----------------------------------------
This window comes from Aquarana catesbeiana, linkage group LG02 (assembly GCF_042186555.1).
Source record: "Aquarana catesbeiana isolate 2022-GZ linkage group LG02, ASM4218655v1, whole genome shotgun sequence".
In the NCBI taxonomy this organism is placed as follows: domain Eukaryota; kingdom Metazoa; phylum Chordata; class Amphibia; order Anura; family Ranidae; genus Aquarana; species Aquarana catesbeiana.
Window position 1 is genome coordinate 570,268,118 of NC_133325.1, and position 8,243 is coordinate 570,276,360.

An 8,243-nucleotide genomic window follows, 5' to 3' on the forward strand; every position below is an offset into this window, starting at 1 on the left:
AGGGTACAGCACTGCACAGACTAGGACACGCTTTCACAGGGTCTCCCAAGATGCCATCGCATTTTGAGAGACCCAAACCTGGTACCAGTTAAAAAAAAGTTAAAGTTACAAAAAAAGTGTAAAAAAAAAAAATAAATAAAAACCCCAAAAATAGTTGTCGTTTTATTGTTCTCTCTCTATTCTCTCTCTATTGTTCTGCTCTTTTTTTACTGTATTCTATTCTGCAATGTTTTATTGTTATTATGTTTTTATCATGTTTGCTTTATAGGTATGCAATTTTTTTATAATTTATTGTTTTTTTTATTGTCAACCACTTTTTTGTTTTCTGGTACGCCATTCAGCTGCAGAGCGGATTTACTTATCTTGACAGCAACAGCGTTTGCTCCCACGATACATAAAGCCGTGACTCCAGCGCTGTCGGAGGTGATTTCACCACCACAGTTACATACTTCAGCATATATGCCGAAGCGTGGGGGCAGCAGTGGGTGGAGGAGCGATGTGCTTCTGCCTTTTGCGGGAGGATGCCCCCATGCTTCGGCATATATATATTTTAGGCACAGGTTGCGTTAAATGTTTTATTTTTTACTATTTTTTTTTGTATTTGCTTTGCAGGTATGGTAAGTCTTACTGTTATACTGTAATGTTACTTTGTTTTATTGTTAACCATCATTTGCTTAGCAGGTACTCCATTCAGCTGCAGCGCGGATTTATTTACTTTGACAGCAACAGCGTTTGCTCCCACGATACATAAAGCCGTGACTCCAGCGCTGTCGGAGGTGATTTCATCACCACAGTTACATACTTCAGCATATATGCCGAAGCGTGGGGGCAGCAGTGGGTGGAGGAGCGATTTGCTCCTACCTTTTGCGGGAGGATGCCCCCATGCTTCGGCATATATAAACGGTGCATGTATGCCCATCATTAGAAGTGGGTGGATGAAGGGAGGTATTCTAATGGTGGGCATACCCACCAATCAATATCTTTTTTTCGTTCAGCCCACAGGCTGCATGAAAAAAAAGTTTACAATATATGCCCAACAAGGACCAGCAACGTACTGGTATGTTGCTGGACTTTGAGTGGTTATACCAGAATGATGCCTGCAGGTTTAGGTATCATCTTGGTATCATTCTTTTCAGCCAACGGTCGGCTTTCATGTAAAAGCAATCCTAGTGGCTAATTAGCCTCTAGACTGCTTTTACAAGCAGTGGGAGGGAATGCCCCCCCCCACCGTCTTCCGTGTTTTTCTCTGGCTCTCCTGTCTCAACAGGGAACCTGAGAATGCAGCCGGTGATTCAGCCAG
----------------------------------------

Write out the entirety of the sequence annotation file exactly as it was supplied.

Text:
This window comes from Aquarana catesbeiana, linkage group LG02 (assembly GCF_042186555.1).
Source record: "Aquarana catesbeiana isolate 2022-GZ linkage group LG02, ASM4218655v1, whole genome shotgun sequence".
In the NCBI taxonomy this organism is placed as follows: domain Eukaryota; kingdom Metazoa; phylum Chordata; class Amphibia; order Anura; family Ranidae; genus Aquarana; species Aquarana catesbeiana.
Window position 1 is genome coordinate 570,268,118 of NC_133325.1, and position 8,243 is coordinate 570,276,360.

An 8,243-nucleotide genomic window follows, 5' to 3' on the forward strand; every position below is an offset into this window, starting at 1 on the left:
AGGGTACAGCACTGCACAGACTAGGACACGCTTTCACAGGGTCTCCCAAGATGCCATCGCATTTTGAGAGACCCAAACCTGGTACCAGTTAAAAAAAAGTTAAAGTTACAAAAAAAGTGTAAAAAAAAAAAATAAATAAAAACCCCAAAAATAGTTGTCGTTTTATTGTTCTCTCTCTATTCTCTCTCTATTGTTCTGCTCTTTTTTTACTGTATTCTATTCTGCAATGTTTTATTGTTATTATGTTTTTATCATGTTTGCTTTATAGGTATGCAATTTTTTTATAATTTATTGTTTTTTTTATTGTCAACCACTTTTTTGTTTTCTGGTACGCCATTCAGCTGCAGAGCGGATTTACTTATCTTGACAGCAACAGCGTTTGCTCCCACGATACATAAAGCCGTGACTCCAGCGCTGTCGGAGGTGATTTCACCACCACAGTTACATACTTCAGCATATATGCCGAAGCGTGGGGGCAGCAGTGGGTGGAGGAGCGATGTGCTTCTGCCTTTTGCGGGAGGATGCCCCCATGCTTCGGCATATATATATTTTAGGCACAGGTTGCGTTAAATGTTTTATTTTTTACTATTTTTTTTTGTATTTGCTTTGCAGGTATGGTAAGTCTTACTGTTATACTGTAATGTTACTTTGTTTTATTGTTAACCATCATTTGCTTAGCAGGTACTCCATTCAGCTGCAGCGCGGATTTATTTACTTTGACAGCAACAGCGTTTGCTCCCACGATACATAAAGCCGTGACTCCAGCGCTGTCGGAGGTGATTTCATCACCACAGTTACATACTTCAGCATATATGCCGAAGCGTGGGGGCAGCAGTGGGTGGAGGAGCGATTTGCTCCTACCTTTTGCGGGAGGATGCCCCCATGCTTCGGCATATATAAACGGTGCATGTATGCCCATCATTAGAAGTGGGTGGATGAAGGGAGGTATTCTAATGGTGGGCATACCCACCAATCAATATCTTTTTTTCGTTCAGCCCACAGGCTGCATGAAAAAAAAGTTTACAATATATGCCCAACAAGGACCAGCAACGTACTGGTATGTTGCTGGACTTTGAGTGGTTATACCAGAATGATGCCTGCAGGTTTAGGTATCATCTTGGTATCATTCTTTTCAGCCAACGGTCGGCTTTCATGTAAAAGCAATCCTAGTGGCTAATTAGCCTCTAGACTGCTTTTACAAGCAGTGGGAGGGAATGCCCCCCCCCACCGTCTTCCGTGTTTTTCTCTGGCTCTCCTGTCTCAACAGGGAACCTGAGAATGCAGCCGGTGATTCAGCCAG